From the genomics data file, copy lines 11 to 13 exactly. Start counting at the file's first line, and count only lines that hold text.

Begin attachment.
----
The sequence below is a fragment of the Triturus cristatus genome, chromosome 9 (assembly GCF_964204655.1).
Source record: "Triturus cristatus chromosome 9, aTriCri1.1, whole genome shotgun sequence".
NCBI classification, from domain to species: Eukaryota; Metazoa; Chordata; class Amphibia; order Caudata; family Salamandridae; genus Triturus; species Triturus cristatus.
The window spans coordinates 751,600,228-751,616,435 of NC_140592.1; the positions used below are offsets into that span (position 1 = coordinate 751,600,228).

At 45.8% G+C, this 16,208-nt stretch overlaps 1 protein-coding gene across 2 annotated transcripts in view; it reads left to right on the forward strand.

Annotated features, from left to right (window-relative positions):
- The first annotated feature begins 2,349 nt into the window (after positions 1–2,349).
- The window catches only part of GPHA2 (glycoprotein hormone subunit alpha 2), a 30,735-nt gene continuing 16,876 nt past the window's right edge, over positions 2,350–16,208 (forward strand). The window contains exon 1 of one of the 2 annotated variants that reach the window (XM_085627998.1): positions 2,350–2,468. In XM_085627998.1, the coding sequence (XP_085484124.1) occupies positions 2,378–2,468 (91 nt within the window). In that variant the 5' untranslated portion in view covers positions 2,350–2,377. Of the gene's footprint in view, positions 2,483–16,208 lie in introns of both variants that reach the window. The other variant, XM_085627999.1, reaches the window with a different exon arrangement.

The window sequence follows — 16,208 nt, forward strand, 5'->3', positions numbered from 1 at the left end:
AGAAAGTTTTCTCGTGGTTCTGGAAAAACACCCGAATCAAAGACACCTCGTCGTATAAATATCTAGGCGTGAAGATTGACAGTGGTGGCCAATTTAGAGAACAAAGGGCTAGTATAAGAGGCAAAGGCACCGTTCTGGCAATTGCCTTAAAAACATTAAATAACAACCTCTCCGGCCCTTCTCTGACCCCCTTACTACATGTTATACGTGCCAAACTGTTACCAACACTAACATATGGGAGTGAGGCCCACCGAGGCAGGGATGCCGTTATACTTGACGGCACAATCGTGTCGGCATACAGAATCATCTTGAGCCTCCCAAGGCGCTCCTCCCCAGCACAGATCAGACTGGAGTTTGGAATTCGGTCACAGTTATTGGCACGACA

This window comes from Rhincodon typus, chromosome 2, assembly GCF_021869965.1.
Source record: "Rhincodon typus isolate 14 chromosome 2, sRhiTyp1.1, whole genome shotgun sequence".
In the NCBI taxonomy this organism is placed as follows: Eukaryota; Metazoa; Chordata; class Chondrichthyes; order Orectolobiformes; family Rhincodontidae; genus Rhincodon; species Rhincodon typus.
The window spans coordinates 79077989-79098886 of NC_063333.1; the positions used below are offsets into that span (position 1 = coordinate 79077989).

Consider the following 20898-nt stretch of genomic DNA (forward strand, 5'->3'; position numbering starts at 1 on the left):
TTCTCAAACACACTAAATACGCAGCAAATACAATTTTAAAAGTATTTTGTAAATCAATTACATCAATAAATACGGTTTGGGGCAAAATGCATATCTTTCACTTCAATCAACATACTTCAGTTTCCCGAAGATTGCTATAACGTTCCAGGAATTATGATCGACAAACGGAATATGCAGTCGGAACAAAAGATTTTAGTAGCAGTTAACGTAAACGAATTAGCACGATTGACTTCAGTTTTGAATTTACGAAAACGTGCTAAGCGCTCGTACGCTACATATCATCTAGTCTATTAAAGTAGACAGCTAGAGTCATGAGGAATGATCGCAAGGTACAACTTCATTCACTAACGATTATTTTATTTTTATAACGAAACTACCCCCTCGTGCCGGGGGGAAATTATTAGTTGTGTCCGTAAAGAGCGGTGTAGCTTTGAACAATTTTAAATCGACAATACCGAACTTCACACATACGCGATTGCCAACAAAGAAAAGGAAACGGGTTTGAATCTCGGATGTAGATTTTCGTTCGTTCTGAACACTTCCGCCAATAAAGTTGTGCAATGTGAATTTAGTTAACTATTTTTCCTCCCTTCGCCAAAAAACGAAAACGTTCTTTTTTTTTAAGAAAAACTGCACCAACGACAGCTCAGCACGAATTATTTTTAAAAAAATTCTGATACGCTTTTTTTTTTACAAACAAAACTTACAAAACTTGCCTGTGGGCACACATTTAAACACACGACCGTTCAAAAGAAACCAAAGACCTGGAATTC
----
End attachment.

This window comes from Rhincodon typus, chromosome 2, assembly GCF_021869965.1.
Source record: "Rhincodon typus isolate 14 chromosome 2, sRhiTyp1.1, whole genome shotgun sequence".
In the NCBI taxonomy this organism is placed as follows: Eukaryota; Metazoa; Chordata; class Chondrichthyes; order Orectolobiformes; family Rhincodontidae; genus Rhincodon; species Rhincodon typus.